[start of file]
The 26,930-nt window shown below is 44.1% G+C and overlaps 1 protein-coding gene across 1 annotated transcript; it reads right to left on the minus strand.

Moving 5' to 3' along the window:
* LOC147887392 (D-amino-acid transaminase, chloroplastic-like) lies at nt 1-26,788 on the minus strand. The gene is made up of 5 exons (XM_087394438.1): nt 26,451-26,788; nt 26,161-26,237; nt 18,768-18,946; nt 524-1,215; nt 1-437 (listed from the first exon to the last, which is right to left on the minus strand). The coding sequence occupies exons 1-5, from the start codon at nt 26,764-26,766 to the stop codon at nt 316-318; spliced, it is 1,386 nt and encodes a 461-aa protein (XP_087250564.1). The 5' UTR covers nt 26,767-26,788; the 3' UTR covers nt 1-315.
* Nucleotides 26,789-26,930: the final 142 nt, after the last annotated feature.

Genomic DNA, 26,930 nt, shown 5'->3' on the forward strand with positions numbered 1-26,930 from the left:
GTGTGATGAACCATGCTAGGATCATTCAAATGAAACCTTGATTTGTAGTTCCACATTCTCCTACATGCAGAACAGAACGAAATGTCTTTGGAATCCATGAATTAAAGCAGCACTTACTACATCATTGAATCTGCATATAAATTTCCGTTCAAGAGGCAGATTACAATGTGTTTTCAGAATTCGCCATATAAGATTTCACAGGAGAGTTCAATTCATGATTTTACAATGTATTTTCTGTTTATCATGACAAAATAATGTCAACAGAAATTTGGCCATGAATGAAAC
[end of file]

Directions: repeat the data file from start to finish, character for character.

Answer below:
The 26,930-nt window shown below is 44.1% G+C and overlaps 1 protein-coding gene across 1 annotated transcript; it reads right to left on the minus strand.

Moving 5' to 3' along the window:
* LOC147887392 (D-amino-acid transaminase, chloroplastic-like) lies at nt 1-26,788 on the minus strand. The gene is made up of 5 exons (XM_087394438.1): nt 26,451-26,788; nt 26,161-26,237; nt 18,768-18,946; nt 524-1,215; nt 1-437 (listed from the first exon to the last, which is right to left on the minus strand). The coding sequence occupies exons 1-5, from the start codon at nt 26,764-26,766 to the stop codon at nt 316-318; spliced, it is 1,386 nt and encodes a 461-aa protein (XP_087250564.1). The 5' UTR covers nt 26,767-26,788; the 3' UTR covers nt 1-315.
* Nucleotides 26,789-26,930: the final 142 nt, after the last annotated feature.

Genomic DNA, 26,930 nt, shown 5'->3' on the forward strand with positions numbered 1-26,930 from the left:
GTGTGATGAACCATGCTAGGATCATTCAAATGAAACCTTGATTTGTAGTTCCACATTCTCCTACATGCAGAACAGAACGAAATGTCTTTGGAATCCATGAATTAAAGCAGCACTTACTACATCATTGAATCTGCATATAAATTTCCGTTCAAGAGGCAGATTACAATGTGTTTTCAGAATTCGCCATATAAGATTTCACAGGAGAGTTCAATTCATGATTTTACAATGTATTTTCTGTTTATCATGACAAAATAATGTCAACAGAAATTTGGCCATGAATGAAAC